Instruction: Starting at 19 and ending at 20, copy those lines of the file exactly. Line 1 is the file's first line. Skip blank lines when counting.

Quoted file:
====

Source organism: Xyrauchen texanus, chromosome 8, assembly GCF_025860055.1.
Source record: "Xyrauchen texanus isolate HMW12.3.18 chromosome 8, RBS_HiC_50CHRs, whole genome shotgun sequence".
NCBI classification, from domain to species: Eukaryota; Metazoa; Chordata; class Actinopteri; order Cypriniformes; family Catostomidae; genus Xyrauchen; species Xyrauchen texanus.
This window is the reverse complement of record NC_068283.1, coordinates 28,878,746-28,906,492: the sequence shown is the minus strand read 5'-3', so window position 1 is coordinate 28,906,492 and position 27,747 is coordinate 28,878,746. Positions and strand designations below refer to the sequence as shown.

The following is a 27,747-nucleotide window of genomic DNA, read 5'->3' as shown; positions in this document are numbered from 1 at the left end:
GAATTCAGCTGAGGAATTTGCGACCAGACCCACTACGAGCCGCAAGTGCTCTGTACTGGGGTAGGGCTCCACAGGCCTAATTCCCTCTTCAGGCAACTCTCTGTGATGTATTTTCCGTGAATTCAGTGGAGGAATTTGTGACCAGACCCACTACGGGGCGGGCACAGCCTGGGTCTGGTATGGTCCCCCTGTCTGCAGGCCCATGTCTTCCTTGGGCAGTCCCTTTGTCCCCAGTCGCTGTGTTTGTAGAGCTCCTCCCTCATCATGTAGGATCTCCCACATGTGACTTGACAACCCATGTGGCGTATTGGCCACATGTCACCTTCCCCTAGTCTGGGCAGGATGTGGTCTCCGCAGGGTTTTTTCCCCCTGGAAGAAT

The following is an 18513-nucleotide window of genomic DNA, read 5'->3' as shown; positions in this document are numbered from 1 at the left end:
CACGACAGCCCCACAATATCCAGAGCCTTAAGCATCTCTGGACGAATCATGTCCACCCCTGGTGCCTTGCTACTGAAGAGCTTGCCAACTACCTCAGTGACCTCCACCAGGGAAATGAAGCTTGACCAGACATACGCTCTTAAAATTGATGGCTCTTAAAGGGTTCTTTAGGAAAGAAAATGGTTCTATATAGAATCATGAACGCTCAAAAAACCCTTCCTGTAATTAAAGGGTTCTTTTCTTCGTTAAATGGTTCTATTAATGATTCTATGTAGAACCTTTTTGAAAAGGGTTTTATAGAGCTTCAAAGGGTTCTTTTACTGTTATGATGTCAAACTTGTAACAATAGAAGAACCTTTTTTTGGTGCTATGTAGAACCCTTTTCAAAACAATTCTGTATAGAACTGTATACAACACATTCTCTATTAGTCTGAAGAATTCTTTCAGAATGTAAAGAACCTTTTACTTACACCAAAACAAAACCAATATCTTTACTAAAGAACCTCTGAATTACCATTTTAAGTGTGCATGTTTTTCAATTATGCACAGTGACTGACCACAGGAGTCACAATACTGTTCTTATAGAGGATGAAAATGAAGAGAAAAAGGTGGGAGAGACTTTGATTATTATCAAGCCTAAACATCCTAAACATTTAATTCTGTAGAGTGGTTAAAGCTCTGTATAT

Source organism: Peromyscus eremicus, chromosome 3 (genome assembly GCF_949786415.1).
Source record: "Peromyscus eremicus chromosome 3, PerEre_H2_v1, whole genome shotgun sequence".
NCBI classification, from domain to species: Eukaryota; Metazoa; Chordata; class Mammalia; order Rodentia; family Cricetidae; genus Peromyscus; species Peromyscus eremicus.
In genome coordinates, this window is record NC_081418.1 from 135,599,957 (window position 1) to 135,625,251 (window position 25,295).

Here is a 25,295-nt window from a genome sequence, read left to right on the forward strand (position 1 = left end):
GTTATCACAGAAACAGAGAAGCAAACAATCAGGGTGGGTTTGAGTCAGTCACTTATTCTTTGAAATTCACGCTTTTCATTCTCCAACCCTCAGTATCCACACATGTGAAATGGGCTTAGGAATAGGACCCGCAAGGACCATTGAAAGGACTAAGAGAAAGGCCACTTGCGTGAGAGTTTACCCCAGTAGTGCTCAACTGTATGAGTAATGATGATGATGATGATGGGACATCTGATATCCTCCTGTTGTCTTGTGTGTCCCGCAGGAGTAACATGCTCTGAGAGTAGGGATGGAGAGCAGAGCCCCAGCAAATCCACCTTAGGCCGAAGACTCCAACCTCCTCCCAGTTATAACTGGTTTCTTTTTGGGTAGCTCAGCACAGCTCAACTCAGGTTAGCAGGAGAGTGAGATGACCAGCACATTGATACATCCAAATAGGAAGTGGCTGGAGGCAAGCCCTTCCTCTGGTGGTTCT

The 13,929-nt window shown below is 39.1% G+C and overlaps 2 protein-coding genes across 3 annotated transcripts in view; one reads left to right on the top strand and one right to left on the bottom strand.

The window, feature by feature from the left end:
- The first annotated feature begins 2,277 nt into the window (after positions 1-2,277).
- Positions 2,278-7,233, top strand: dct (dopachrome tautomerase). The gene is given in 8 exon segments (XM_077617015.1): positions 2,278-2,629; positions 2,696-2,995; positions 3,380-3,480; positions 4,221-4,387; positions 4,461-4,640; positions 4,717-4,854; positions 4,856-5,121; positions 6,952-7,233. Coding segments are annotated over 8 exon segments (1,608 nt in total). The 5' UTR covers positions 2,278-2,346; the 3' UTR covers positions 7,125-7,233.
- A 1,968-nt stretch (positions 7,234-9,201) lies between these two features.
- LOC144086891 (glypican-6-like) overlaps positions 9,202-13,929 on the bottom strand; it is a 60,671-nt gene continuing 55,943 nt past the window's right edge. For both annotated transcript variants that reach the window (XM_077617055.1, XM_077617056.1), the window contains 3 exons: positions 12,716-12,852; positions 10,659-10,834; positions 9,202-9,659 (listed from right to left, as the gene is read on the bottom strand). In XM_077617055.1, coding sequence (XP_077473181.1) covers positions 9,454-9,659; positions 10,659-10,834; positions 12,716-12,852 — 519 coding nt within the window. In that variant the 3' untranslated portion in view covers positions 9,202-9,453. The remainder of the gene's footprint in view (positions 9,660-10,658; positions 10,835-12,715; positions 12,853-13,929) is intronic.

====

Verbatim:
- A 1,968-nt stretch (positions 7,234-9,201) lies between these two features.
- LOC144086891 (glypican-6-like) overlaps positions 9,202-13,929 on the bottom strand; it is a 60,671-nt gene continuing 55,943 nt past the window's right edge. For both annotated transcript variants that reach the window (XM_077617055.1, XM_077617056.1), the window contains 3 exons: positions 12,716-12,852; positions 10,659-10,834; positions 9,202-9,659 (listed from right to left, as the gene is read on the bottom strand). In XM_077617055.1, coding sequence (XP_077473181.1) covers positions 9,454-9,659; positions 10,659-10,834; positions 12,716-12,852 — 519 coding nt within the window. In that variant the 3' untranslated portion in view covers positions 9,202-9,453. The remainder of the gene's footprint in view (positions 9,660-10,658; positions 10,835-12,715; positions 12,853-13,929) is intronic.